Charles carried out numerous important political and economical reforms. In the beginning of 1323, he renounced the royal prerogative of undermining the currency and introduced a new tax (lucrum camaræ) in order to ensure the permanency of the royal revenues. In the same year, Charles transferred his seat to Visegrád from Temesvár.
Charles established the so-called "honor system": instead of large donations, faithful servants of the king were given an office (in Latin honor), thus they became the keeper of royal property (including castles) in the counties and the representative of the king. However, these offices were not given for eternity, because the king could deprive his people of their office any time. Most powerful "honors" often rotated among the members of aristocracy.
Charles abolished the domestic private customs systems of the barons and oligarchs, which were created by them in the era of interregnum. The old original customs system was restored at the borders of the kingdom. The customs became a royal prerogative again.
Charles successfully curbed inflation, introducing new coins with a constantly high purity of gold. Florins minted, from 1325, in a newly established mint in Körmöcbánya became soon the popular international means of payment throughout Europe. The reform of the currency and of the whole fiscal system greatly contributed to enrich the treasury.
The gold production of mines reached the figure of 3,000 pounds (1,400 kg) of gold annually. This was one third of the known worlds total production and five times as much as that of any other European state. Through various means between 30 and 40 percent of the revenue derived from gold production found its way into the royal coffers allowing Charles to reform the tax system and still maintain a sumptuous court.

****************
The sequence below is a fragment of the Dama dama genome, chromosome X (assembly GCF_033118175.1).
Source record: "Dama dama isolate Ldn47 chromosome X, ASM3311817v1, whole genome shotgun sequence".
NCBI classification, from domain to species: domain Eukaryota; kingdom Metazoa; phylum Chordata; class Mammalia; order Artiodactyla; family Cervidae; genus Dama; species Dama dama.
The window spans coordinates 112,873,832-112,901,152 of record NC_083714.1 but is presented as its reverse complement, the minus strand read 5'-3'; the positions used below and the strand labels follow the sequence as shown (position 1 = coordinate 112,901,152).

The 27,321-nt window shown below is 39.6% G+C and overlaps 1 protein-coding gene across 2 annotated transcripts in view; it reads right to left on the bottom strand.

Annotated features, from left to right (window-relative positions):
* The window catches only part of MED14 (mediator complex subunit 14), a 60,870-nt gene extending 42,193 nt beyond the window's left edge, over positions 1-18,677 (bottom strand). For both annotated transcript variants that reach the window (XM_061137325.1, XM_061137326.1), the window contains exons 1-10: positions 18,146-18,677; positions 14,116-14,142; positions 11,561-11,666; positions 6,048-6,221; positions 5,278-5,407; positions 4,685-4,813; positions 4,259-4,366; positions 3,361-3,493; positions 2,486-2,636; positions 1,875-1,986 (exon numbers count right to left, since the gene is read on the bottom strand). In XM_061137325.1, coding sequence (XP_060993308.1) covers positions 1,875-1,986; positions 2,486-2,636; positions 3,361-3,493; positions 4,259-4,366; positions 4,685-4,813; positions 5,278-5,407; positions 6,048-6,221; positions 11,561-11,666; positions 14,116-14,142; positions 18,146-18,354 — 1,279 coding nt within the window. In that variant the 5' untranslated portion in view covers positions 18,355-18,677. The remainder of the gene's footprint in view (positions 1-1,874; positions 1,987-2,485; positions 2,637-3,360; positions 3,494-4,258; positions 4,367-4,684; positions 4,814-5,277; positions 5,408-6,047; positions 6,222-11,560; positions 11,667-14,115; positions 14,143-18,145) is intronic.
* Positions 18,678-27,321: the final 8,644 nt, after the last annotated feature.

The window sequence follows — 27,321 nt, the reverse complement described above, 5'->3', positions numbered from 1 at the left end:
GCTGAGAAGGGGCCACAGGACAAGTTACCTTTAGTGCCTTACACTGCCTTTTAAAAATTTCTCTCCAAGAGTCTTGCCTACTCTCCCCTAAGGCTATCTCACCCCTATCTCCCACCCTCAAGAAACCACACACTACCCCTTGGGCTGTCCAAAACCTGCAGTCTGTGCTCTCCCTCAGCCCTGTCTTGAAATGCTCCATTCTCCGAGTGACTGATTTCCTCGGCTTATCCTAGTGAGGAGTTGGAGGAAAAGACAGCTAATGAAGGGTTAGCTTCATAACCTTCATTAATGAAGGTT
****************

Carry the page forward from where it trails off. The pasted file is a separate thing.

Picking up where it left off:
Charles introduced new economic policy and tax systems, which were based on regales or royalties:
- Urbura (=bányabér) was the tax of mines (1/10 of gold and 1/8 of silver) — The landowners – to avoid taxation – kept their mines in secret in 1327 Charles Robert, in order to inspire the landowners open new mines, ordered to gave back the 1/3 of the tax to them.
- Minting money — Only the king was allowed to mint money, who wanted to make an acceptable currency, which wouldn’t devaluate (no income from exchange fee, but it supported external trading)
- Tricesima (Hungarian: harmincadvám) — It was a customs system. The tariff was 1/30 of all foreign commercial affairs.
- Gate tax — Was mainly collected from the peasantry after every gate, where a cart could go through.
- Census (tax of townships and royal landholdings)
also levied tax on the church (1/3 of the papal income)
Charles's foreign policy largely stemmed from dynastic alliances and he also endeavoured to strengthen his rule over the neighbouring territories that had accepted the supremacy of the Kings of Hungary in the course of the 13th century.
His most successful achievement was the mutual defense union with Poland and Bohemia against the Habsburgs, accomplished by the convention of Trencsén in 1335, confirmed the same year at the brilliant two-month congress of Visegrád. Not only did all the princes of Central Europe compose their differences and enjoy splendid entertainment during the months of October and November: the immediate result of the congress was a combined attack by the Hungarians and Poles upon Louis IV, Holy Roman Emperor and his ally the Habsburg Duke Albert II of Austria, which resulted in favor of Charles in 1337.